In the landmark Continental Can case, the supreme court stated:

One of the purposes of the Act is to rid the workplace of disparate treatment of female employees merely because they are female. Differential treatment on the basis of sex is more readily recognizable when promotion or retention of employment is conditioned on dispensation of sexual favors. It is invidious, although less recognizable, when employment is conditioned either explicitly or impliedly on adapting to a workplace in which repeated unwelcome sexually derogatory remarks and sexually motivated physical contact are directed at an employee because she is a female. Repeated, unwarranted, and unwelcome verbal and physical conduct of a sexual nature, requests for sexual favors and sexually derogatory remarks clearly may impact on the conditions of employment. When sexual harassment is directed at female employees because of their womanhood, female employees are faced with a working environment different from the working environment faced by male employees.

Continental Can, 297 N.W.2d at 248 (footnote omitted).

The supreme court also stated that "[i]n our view, the Act does not impose a duty on the employer to maintain a pristine working environment." Id. at 249 (emphasis added). In this regard, the trial court said: "The [supreme] court obviously recognized that we cannot by legislative or judicial fiat alter the effects of years of human conditioning. Certain attitudes, beliefs, language and conduct by some persons will often be offensive and objectionable to others."

Just before submission of the case, the respondent brought the case of Sigurdson v. Isanti County, 386 N.W.2d 715 (Minn. 1986), to the attention of the trial court. In Sigurdson, the supreme court held that in employment discrimination cases involving claims of disparate treatment and brought under the Minnesota Human Rights Act, the trial court must explicitly apply the McDonnell-Douglas analysis. Id. at 719-20; see McDonnell-Douglas Corp. v. Green, 411 U.S. 792, 93 S. Ct. 1817, 36 L. Ed. 2d 668 (1973). The McDonnell-Douglas test is a three-part analysis for adjudication of Title VII cases which consists of a prima facie case, an answer, and a rebuttal. Sigurdson, 386 N.W.2d at 720. The Minnesota Supreme Court has adhered to the principles developed under Title VII of the 1974 Civil Rights Act in construing provisions of the Minnesota Human Rights Act. Hubbard, 330 N.W.2d at 441; Danz v. Jones, 263 N.W.2d 395, 398-99 (Minn.1978).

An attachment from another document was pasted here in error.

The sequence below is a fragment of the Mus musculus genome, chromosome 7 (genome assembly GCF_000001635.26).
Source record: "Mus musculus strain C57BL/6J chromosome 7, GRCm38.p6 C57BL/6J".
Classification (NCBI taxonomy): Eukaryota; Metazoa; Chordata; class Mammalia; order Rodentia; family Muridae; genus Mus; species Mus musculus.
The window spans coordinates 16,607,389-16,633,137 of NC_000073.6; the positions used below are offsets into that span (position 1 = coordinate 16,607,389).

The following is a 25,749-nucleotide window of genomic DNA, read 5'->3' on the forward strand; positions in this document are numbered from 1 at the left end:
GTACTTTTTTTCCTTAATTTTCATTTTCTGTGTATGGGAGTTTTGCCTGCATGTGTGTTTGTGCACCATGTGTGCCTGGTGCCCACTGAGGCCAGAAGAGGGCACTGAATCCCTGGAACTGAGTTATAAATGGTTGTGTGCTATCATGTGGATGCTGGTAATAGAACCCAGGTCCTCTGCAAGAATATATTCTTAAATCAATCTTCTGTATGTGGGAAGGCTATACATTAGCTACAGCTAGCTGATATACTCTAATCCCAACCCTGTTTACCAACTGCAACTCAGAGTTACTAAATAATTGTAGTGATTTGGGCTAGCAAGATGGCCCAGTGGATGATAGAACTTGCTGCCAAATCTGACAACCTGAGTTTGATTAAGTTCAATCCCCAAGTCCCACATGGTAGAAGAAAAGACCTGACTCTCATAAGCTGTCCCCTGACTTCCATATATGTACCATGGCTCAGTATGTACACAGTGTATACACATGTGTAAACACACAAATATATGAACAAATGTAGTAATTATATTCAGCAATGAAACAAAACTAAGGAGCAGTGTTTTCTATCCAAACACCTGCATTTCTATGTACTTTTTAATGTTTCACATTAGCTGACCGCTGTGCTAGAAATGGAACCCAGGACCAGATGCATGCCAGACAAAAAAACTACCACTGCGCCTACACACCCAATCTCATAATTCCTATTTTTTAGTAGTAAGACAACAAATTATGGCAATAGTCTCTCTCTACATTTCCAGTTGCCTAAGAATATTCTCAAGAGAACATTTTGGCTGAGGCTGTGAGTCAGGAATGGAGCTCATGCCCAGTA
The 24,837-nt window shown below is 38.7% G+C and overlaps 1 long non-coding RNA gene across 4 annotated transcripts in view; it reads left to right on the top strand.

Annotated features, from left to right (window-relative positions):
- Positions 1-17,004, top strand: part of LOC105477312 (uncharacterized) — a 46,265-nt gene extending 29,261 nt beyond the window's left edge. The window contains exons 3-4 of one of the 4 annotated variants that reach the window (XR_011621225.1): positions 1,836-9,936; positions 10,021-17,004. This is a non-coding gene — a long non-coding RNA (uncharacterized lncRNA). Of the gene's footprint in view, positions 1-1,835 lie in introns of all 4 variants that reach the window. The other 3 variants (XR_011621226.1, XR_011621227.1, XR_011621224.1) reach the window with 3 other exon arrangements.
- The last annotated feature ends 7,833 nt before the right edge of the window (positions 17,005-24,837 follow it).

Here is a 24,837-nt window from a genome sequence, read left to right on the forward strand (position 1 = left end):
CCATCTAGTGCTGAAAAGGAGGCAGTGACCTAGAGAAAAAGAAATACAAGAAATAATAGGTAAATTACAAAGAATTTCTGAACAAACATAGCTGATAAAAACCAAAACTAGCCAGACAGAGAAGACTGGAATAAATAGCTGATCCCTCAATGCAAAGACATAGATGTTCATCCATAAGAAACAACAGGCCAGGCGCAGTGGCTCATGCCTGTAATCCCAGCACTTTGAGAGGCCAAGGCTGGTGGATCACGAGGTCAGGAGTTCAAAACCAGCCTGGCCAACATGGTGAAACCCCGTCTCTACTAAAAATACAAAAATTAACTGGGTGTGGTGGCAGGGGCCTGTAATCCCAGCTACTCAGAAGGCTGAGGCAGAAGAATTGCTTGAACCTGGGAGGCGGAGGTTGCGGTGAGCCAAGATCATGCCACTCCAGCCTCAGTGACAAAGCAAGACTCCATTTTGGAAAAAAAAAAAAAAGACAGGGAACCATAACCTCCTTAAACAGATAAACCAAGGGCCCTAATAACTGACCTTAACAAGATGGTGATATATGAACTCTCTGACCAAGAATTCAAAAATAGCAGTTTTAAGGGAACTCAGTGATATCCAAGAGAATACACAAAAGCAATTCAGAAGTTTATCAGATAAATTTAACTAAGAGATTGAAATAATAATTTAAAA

*901 In McDonnell-Douglas, the Supreme Court outlined a test for establishing a prima facie case of discrimination. McDonnell-Douglas, 411 U.S. at 802, 93 S. Ct. at 1824. Although the Minnesota Supreme Court has not articulated a McDonnell-Douglas prima facie test for cases involving sexual harassment, we now so hold. Many jurisdictions have adopted the following test:

1. The employee belongs to a protected group. 2. The employee was subject to unwelcome sexual harassment. 3. The harassment complained of was based on sex. 4. The harassment complained of affected a "term, condition, or privilege" of employment. 5. Employer liable based on knowledge or imputed knowledge of the harassment and failure to take remedial action.